New Delhi: Goa Governor BV Wanchoo has resigned, hours after he was questioned by the Central Bureau of Investigation today as a witness in connection with alleged irregularities in the purchase of 12 helicopters meant for VVIP use from AgustaWestland, an Anglo-Indian defence manufacturer.
Mr Wanchoo, a retired IPS official who is considered close to the Gandhi family of the Congress, was the head of the Special Protection Group or the SPG, which protects the Prime Minister, former Prime Ministers and their families. In that position he was involved in the selection of the helicopter.
A statement issued by the state Raj Bhawan later in the day confirmed that the CBI had recorded the governor's statement under section 161 of the Code of Criminal Procedure (CrPC) as "a witness" in the VVIP helicopter case. It said that Mr Wanchoo had volunteered to give his statement after the CBI came up with a formal request on June 24.
Mr Wanchoo became the governor of Goa in May, 2012. His tenure was scheduled to end in 2017, but after today's questioning by the CBI, he opted to resign from his post like the Governor of West Bengal MK Narayanan did last week after being questioned by the CBI in the same case. (After Questioning by CBI, Bengal Governor Resigns)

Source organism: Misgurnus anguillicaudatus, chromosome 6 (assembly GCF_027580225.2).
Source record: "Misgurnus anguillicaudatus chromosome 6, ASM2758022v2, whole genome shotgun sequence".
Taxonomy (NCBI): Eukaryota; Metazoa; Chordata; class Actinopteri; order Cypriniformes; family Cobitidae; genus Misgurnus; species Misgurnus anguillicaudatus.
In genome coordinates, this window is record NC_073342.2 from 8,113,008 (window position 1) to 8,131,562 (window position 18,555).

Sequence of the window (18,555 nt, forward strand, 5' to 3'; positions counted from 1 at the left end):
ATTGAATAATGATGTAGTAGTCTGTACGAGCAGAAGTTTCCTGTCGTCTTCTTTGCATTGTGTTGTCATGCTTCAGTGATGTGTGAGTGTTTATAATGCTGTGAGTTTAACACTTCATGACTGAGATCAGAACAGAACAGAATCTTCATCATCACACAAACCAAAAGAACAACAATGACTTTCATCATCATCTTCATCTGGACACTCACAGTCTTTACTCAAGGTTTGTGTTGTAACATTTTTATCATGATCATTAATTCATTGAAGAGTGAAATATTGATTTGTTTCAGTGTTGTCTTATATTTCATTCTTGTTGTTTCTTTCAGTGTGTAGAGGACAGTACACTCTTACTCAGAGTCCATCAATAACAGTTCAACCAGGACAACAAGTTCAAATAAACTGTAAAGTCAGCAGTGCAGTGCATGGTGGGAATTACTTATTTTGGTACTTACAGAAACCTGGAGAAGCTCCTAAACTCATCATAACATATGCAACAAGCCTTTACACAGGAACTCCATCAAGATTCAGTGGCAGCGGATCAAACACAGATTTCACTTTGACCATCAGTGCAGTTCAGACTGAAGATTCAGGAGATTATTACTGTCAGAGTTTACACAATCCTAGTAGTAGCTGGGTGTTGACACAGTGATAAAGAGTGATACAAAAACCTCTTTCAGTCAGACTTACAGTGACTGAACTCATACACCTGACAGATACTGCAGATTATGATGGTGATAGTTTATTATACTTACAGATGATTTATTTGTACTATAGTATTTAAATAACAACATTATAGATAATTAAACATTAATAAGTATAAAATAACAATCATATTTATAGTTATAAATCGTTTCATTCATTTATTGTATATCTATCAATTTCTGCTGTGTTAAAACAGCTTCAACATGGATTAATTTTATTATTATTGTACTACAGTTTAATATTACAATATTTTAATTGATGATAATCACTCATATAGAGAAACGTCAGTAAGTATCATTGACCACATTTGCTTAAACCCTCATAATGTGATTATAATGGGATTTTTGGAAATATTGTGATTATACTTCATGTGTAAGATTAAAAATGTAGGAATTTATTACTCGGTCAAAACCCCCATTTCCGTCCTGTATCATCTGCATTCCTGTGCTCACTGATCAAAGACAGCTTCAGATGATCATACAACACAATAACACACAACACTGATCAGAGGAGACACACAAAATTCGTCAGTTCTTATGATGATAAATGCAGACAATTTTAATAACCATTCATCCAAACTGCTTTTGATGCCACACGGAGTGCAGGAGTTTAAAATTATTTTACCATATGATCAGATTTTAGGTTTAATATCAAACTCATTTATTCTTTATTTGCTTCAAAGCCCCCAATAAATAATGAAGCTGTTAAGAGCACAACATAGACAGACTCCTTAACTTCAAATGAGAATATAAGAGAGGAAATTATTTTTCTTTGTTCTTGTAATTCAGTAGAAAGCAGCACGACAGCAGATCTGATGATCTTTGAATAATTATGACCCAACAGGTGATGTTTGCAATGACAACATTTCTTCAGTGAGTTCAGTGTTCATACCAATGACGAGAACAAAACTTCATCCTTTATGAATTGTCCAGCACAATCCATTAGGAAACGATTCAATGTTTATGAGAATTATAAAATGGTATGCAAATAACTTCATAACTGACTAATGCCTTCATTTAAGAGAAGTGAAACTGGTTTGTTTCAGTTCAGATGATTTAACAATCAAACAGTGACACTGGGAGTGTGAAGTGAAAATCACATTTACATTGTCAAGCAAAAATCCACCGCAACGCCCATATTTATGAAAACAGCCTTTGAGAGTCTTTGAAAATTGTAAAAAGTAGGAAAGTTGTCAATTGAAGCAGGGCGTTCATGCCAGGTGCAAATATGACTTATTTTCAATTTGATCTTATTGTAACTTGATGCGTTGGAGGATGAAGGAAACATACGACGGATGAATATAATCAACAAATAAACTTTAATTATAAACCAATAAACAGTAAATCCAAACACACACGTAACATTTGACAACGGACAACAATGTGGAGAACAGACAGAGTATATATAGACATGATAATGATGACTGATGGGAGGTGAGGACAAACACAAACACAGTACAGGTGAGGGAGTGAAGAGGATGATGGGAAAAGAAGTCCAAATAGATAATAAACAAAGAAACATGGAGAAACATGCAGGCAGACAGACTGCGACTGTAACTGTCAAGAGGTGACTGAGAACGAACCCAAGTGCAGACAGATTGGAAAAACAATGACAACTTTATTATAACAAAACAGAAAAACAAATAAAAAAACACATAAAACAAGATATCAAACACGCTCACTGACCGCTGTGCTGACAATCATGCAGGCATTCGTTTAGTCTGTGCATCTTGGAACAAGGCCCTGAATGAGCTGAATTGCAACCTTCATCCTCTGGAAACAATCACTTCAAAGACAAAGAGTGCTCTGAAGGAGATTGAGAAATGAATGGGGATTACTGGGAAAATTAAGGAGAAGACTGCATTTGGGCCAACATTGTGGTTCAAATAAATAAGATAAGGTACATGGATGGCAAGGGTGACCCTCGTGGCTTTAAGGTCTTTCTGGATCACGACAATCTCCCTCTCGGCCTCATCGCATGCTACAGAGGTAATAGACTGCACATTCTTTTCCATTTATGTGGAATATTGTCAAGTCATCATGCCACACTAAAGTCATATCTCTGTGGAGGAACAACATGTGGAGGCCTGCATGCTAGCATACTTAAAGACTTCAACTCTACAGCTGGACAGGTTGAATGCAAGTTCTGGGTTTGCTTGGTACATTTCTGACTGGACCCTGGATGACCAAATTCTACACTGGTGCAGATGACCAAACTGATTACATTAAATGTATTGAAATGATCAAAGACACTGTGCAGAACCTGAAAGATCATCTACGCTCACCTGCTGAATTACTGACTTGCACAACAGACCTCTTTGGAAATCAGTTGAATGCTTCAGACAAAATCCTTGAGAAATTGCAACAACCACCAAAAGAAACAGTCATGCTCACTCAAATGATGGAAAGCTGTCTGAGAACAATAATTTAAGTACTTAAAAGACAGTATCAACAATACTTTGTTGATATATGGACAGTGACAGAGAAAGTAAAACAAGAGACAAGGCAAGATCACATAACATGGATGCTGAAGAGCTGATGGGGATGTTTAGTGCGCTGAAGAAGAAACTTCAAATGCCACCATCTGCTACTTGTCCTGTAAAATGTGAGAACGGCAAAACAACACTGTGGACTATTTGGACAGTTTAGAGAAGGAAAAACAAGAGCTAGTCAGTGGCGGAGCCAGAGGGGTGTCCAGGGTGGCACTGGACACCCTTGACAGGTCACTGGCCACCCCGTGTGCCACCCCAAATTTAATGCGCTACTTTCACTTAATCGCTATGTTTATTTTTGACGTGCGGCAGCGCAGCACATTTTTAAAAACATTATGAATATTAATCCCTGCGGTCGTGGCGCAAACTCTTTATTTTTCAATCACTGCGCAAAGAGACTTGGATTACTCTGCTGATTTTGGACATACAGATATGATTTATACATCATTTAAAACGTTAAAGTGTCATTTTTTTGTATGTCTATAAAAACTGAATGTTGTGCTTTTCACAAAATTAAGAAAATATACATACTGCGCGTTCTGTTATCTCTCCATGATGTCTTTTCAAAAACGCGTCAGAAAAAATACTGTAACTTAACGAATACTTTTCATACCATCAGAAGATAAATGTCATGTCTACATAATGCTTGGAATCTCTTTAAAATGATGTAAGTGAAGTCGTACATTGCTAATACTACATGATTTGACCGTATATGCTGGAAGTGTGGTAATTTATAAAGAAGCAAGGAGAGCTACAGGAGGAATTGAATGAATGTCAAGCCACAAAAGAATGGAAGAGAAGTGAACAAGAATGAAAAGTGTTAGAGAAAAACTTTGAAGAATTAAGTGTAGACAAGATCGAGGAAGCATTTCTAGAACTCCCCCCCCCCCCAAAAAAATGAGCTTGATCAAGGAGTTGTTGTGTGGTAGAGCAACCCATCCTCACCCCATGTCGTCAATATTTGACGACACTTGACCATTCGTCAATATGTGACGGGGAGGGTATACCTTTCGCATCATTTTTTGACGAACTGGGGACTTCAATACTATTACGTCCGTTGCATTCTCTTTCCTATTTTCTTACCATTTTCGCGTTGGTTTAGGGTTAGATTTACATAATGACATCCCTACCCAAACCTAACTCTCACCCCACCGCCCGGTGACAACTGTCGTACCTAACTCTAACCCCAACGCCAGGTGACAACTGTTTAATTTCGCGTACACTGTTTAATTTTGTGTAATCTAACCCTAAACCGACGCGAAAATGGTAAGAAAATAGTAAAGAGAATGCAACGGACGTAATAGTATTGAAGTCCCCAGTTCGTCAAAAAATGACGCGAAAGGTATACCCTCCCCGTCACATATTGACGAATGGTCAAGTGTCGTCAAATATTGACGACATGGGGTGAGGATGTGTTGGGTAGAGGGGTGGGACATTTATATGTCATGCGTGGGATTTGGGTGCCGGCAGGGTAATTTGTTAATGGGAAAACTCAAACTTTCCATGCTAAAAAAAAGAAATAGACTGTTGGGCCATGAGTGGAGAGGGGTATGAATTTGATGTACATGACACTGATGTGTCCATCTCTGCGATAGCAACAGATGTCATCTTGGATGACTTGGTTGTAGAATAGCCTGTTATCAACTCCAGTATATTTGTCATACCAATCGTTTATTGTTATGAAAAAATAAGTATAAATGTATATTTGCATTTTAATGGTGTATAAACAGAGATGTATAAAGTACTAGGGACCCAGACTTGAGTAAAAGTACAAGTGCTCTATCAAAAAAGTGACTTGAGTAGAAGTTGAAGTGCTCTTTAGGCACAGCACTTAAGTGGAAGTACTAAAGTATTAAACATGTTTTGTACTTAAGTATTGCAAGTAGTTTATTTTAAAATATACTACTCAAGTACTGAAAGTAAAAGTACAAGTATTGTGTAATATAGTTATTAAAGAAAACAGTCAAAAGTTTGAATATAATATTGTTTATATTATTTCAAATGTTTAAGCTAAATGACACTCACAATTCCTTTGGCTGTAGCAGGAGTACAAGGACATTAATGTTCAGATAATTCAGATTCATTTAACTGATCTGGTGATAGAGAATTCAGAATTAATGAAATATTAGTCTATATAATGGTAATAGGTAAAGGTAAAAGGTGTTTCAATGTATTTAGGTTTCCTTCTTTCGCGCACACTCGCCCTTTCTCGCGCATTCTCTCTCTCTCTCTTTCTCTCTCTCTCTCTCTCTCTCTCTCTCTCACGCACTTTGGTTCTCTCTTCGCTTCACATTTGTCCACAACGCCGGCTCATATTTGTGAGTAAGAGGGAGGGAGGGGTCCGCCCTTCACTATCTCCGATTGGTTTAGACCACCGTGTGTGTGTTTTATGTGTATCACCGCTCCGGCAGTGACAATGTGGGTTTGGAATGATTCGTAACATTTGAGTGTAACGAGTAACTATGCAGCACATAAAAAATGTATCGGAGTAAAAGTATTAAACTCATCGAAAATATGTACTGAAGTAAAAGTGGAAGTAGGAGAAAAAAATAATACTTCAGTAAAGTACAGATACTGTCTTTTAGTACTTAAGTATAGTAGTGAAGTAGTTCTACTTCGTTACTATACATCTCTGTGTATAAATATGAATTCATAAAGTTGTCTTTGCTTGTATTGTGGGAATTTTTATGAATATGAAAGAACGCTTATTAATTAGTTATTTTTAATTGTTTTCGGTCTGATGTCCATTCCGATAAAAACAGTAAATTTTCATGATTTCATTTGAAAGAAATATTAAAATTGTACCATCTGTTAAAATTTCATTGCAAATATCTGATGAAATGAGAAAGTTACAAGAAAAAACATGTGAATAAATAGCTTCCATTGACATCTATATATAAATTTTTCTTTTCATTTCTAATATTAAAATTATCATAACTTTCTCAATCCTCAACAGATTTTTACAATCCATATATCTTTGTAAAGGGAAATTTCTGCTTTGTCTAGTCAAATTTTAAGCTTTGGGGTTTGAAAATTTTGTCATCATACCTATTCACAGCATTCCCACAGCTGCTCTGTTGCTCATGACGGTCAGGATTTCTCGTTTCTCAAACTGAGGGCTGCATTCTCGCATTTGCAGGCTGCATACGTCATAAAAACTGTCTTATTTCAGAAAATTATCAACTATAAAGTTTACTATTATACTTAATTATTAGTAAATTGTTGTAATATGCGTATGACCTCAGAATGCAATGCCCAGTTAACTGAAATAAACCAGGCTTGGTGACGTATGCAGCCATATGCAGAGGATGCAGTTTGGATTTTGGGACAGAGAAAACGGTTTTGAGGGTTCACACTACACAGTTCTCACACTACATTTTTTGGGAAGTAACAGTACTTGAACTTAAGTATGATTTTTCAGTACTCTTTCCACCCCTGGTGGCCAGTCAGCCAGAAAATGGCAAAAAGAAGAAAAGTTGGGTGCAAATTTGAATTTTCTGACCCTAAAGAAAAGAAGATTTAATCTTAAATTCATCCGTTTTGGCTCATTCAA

Mr Narayanan, a former National Security Advisor or NSA, was questioned as a witness on June 27 by the CBI. He resigned three days later.
The 3600-crore deal was signed in 2010. It was cancelled in January this year by India over allegations that kickbacks were paid by AgustaWestland and its parent company, Italian defence giant Finnmeccanica. (VVIP chopper scam: India cancels deal with AgustaWestland)
Mr Narayanan as NSA and Mr Wanchoo as the SPG chief attended meetings in 2005 where technical specifications were amended for the 12 helicopters that the government wanted to buy for the use of the Prime Minister and President among others. The changes ensured that AgustaWestland qualified for the contract.
The questioning of the Governors comes after a major legal battle over whether they are entitled to constitutional immunity from interrogation.
In March last year, the CBI registered a criminal case under India's anti-corruption laws and named Finmeccanica and AgustaWestland as targets of its probe.